Over the last few decades, the American pharmaceutical industry (henceforth, "Big Pharma") has applied a very successful formula to market fear and convert it into a multi-billion dollar industry. The algorithm goes like this:
- find a substance whose concentration can be measured cheaply
- find a prevalent disease whose presence correlates with a high concentration of that substance
- find a drug that reduces the concentration of that substance
- advertise aggressively to the general public and medical professionals, claiming a miracle cure.
In a substitution of variables, the substance is cholesterol, the disease is heart disease, and the drug is Lipitor, and, voila! Through aggressive advertising campaigns, Big Pharma has managed to convince the American public and the American doctors that statin drugs are the best thing since sliced bread.
But are they right? I think the evidence shows that very few people currently taking statin drugs are actually benefiting from them. Furthermore, many of them are actually worse off than they would have been had they never been on statins. Below, I will argue that any benefits incurred in combating heart disease are more than offset by increased susceptibility to fetal damage, toxic infection, and cancer.
I am certainly not alone in my concern about the ever increasing usage of statin drugs to fight a "disease," "hypercholesterolemia" [high cholesterol], that I would argue is not a disease at all. The Weston A. Price Foundation is trying hard to spread the word about the many roles of cholesterol and the myriad side effects associated with statin usage. They share with me the growing alarm over the ever widening definition of who qualifies for statin drugs:
"Who suffers from hypercholesterolemia? Peruse the medical literature of 25 or 30 years ago and you'll get the following answer: any middle-aged man whose cholesterol is over 240 with other risk factors, such as smoking or overweight. After the Cholesterol Consensus Conference in 1984, the parameters changed; anyone (male or female) with cholesterol over 200 could receive the dreaded diagnosis and a prescription for pills. Recently that number has been moved down to 180. If you have had a heart attack, you get to take cholesterol-lowering medicines even if your cholesterol is already very low--after all, you have committed the sin of having a heart attack so your cholesterol must therefore be too high. The penance is a lifetime of cholesterol-lowering medications along with a boring lowfat diet. But why wait until you have a heart attack? Since we all labor under the stigma of original sin, we are all candidates for treatment. Current edicts stipulate cholesterol testing and treatment for young adults and even children." (Statin Drugs: the Problem) .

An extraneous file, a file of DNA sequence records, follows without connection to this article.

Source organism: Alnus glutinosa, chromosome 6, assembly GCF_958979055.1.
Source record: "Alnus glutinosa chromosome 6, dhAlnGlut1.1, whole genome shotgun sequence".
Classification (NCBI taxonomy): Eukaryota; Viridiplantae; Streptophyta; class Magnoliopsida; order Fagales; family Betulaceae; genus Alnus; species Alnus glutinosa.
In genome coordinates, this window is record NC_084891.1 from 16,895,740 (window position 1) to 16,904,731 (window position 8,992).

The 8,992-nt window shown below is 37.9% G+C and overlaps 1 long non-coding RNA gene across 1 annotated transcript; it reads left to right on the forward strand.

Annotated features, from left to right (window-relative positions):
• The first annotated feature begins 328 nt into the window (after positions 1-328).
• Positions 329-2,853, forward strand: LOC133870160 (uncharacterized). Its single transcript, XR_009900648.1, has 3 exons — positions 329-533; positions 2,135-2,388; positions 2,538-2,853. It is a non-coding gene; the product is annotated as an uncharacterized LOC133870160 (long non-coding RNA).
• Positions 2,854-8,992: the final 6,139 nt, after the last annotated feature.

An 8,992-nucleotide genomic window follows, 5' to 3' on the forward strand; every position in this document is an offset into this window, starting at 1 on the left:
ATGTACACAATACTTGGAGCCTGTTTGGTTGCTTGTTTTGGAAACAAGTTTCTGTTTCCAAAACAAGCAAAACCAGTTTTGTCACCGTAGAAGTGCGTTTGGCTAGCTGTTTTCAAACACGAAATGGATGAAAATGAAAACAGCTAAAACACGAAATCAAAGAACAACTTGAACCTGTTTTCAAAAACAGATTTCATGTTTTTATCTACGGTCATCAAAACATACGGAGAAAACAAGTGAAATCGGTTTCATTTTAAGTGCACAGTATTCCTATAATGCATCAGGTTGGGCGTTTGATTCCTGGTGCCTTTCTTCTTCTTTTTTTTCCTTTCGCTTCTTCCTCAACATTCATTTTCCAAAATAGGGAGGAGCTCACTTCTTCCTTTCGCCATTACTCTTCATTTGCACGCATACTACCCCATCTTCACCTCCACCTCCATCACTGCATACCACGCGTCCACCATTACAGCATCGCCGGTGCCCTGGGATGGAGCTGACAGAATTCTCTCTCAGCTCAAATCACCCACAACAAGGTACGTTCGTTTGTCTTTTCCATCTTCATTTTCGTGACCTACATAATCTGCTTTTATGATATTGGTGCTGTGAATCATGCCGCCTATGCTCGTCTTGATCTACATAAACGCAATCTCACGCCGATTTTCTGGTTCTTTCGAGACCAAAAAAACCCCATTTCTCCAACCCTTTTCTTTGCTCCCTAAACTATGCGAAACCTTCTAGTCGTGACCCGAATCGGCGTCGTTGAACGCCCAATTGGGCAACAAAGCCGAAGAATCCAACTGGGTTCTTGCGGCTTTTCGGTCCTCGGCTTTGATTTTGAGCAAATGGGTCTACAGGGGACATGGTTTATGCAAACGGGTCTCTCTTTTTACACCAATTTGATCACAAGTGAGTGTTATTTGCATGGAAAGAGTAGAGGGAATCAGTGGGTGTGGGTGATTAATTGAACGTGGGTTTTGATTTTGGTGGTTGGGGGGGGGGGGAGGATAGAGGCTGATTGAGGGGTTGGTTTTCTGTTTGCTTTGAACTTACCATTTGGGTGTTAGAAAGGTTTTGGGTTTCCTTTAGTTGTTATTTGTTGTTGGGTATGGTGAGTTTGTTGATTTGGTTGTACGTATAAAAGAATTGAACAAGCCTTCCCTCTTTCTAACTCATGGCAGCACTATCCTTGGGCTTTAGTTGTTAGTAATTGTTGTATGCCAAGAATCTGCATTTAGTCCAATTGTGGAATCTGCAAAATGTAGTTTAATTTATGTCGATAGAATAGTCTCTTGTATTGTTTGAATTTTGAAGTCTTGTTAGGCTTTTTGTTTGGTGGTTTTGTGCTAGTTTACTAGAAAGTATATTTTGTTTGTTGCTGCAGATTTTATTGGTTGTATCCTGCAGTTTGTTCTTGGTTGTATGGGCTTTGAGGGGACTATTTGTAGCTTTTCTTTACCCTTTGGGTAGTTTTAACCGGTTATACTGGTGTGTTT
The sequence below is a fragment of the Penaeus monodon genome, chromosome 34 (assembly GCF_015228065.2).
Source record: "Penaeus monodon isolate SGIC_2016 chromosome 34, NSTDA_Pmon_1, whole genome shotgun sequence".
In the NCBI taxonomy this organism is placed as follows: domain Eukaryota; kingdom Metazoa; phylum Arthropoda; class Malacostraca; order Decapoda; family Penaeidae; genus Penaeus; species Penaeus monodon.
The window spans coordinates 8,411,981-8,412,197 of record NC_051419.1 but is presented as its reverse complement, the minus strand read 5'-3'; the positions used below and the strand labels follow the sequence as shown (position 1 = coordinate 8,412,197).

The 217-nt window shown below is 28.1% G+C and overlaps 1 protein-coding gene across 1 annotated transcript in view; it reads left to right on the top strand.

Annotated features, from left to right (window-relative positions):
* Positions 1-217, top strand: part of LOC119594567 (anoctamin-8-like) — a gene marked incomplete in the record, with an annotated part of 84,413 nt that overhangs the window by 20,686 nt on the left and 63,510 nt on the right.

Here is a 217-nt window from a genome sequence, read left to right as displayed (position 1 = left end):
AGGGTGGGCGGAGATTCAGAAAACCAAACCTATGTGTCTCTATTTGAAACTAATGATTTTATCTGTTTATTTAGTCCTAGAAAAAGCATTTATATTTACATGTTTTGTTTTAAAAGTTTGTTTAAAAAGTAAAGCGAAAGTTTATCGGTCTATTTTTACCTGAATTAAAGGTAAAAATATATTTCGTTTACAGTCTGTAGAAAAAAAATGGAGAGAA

Let me first briefly introduce a bit of biology and terminology. Cholesterol is a biological substance that is a direct precursor to many very important substances, including the sex hormones estrogen and testosterone, the adrenal hormones hydrocortisone and aldosterone, bile acids which help you digest fats, and, most especially, vitamin D. It is well known that vitamin D plays a critical role in fighting infection and cancer, in addition to its essential role in calcium metabolism and bone health. Since cholesterol is so crucial to well-being, the body is able to manufacture as much as it needs in the liver, even in the absence of a supply from food sources. There is plenty of evidence that cholesterol is protective against infection, a topic that will be central to this essay. (Cholesterol Benefits) .